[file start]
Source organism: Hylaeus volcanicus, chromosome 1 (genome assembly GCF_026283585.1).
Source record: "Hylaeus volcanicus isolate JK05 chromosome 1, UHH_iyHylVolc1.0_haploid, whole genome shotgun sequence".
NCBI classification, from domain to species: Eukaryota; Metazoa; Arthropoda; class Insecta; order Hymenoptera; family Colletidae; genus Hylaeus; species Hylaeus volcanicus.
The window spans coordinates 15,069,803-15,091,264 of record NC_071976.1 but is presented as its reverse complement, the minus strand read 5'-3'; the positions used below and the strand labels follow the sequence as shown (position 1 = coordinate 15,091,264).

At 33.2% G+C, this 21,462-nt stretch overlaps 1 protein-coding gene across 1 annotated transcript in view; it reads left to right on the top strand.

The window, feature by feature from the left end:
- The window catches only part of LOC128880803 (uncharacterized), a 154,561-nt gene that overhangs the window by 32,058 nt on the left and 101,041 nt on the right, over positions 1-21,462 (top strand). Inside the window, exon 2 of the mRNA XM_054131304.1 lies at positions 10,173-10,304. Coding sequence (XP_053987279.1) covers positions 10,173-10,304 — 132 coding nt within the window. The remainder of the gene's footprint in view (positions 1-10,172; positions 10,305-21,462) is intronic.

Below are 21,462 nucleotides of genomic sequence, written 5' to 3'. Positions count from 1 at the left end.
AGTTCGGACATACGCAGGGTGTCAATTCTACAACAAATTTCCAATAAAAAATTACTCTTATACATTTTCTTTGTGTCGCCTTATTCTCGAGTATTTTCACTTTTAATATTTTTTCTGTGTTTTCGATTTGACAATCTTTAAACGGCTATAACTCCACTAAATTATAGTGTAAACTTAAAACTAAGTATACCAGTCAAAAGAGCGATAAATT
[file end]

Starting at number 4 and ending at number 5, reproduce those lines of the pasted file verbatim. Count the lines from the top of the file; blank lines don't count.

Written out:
The window spans coordinates 15,069,803-15,091,264 of record NC_071976.1 but is presented as its reverse complement, the minus strand read 5'-3'; the positions used below and the strand labels follow the sequence as shown (position 1 = coordinate 15,091,264).

At 33.2% G+C, this 21,462-nt stretch overlaps 1 protein-coding gene across 1 annotated transcript in view; it reads left to right on the top strand.